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Analyzing IoT device performance

A small number of poorly configured connected devices can cause a signaling storm, degrading an IoT network’s performance and, in the worst case, resulting in a network blackout. Telenor Connexion has combined real-time traffic monitoring with data analytics for IoT devices and networks to reduce the risk of signaling congestion and improve operational performance


Key highlights

  • In order to avoid signaling storms, control plane data from devices, as well as the networks they connect to, needs to be monitored, analyzed and managed in real-time
  • As few as 500 aggressive devices can create a network signaling storm, which can cause network congestion
  • Monitoring IoT network KPIs brings benefits including improved customer support and operational performance, due to:
    – Identification and proactive handling of aggressive IoT devices
    – Bandwidth dimensioning forecast, providing better and more cost-efficient network usage

Across the globe, a multitude of different IoT devices are being deployed and connected by mobile networks. Signaling storms triggered by aggressive connected devices negatively affect IoT network congestion and performance. To avoid this, control plane data from devices, as well as the networks they connect to, needs to be monitored, analyzed and managed in real-time. Improving reliability is also a pre-requisite to enable collection, processing and analytics of user plane data generated by connected devices. 

Analyzing IoT device performance

A small number of devices can create significant network problems

The Telenor Connexion-managed base of connected devices (SIM based) has increased at a compound annual growth rate (CAGR) of more than 50 percent over the last 7 years. Presently, the total installed base is around 6 million connected devices, with the majority of traffic transmitted over GPRS and SMS.

In 2014, Telenor Connexion experienced occasions of network degradation caused by a limited number of connected devices. This prompted the company to investigate how their customers’ devices were behaving in the mobile networks. It was found that as few as 500 aggressive devices can create a network signaling storm, which can cause congestion. In fact, some customer devices generated more than 100 network events per hour – 5 times the acceptable limit of around 20 network events per hour. Such aggressive signaling behavior can quickly develop into a situation where one congested network starts affecting other networks.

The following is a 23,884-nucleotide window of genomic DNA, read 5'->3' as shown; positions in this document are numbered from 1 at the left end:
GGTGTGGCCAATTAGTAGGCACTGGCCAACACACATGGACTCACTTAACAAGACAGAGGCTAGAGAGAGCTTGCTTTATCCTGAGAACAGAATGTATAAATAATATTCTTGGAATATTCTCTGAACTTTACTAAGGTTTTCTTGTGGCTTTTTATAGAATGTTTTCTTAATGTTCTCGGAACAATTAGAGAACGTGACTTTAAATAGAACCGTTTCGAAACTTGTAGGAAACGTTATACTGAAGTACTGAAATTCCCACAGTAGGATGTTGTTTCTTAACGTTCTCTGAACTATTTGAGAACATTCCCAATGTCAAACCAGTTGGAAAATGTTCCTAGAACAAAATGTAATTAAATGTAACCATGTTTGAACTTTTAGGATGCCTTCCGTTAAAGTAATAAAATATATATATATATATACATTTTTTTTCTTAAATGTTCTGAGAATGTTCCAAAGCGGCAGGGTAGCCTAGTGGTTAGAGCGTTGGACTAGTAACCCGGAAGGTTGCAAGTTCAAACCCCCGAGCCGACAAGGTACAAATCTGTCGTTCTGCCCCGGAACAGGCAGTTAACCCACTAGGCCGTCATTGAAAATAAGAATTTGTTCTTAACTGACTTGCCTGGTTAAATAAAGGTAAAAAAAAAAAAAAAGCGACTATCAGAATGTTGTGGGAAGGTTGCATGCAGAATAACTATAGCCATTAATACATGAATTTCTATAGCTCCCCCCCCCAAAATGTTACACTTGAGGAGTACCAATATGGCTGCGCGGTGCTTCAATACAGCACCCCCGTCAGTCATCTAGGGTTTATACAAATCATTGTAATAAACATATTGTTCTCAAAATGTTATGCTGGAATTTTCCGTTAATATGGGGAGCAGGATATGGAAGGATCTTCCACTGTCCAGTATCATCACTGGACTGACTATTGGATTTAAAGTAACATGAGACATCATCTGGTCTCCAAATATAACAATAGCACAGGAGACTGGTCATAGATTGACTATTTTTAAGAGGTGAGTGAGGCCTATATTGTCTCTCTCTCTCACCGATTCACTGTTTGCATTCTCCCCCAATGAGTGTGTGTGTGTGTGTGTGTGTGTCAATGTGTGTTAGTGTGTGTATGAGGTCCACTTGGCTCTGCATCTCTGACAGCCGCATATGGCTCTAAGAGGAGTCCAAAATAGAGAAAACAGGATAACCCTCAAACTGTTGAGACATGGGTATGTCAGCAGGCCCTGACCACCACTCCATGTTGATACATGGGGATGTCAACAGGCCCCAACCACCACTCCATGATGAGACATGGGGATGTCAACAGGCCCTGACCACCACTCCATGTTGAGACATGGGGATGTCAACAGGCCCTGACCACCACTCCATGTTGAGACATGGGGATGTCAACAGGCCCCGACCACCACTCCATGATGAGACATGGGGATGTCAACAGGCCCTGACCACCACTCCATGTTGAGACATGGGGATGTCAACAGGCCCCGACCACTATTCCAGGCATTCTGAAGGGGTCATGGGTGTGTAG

To address this issue, IoT operators need to work closely with roaming operators to shut down or redirect control plane messages for all IoT roaming devices. This impacts all IoT customers, as the whole roaming network range is blocked. Once a network is fully congested, it can take up to two hours to completely re-route roaming IoT devices, and then another two hours for network operations to normalize. For roaming operators, this can negatively affect consumer traffic and customer experience, resulting in negative brand impact. 

A selection of monitored IoT traffic activity

Using big data analytics to avoid network congestion

By collecting and analyzing every network event that an IoT device generates, it is possible to identify aggressive device behavior. Taking the appropriate action to avoid signaling storms then ensures network performance meets service level agreements.

One example of aggressive behavior is when a device attempts to attach to a network and doesn’t succeed, and then immediately tries again a number of times in rapid succession. This generates a stream of signaling data that, collectively with similar devices also generating more signaling than usual, overloads the signaling network. Identifying this behavior, and then re-configuring the devices to double the time between each successive attempt to attach to the network, gives network operators time to recognize the situation and address the root cause, thus avoiding network congestion.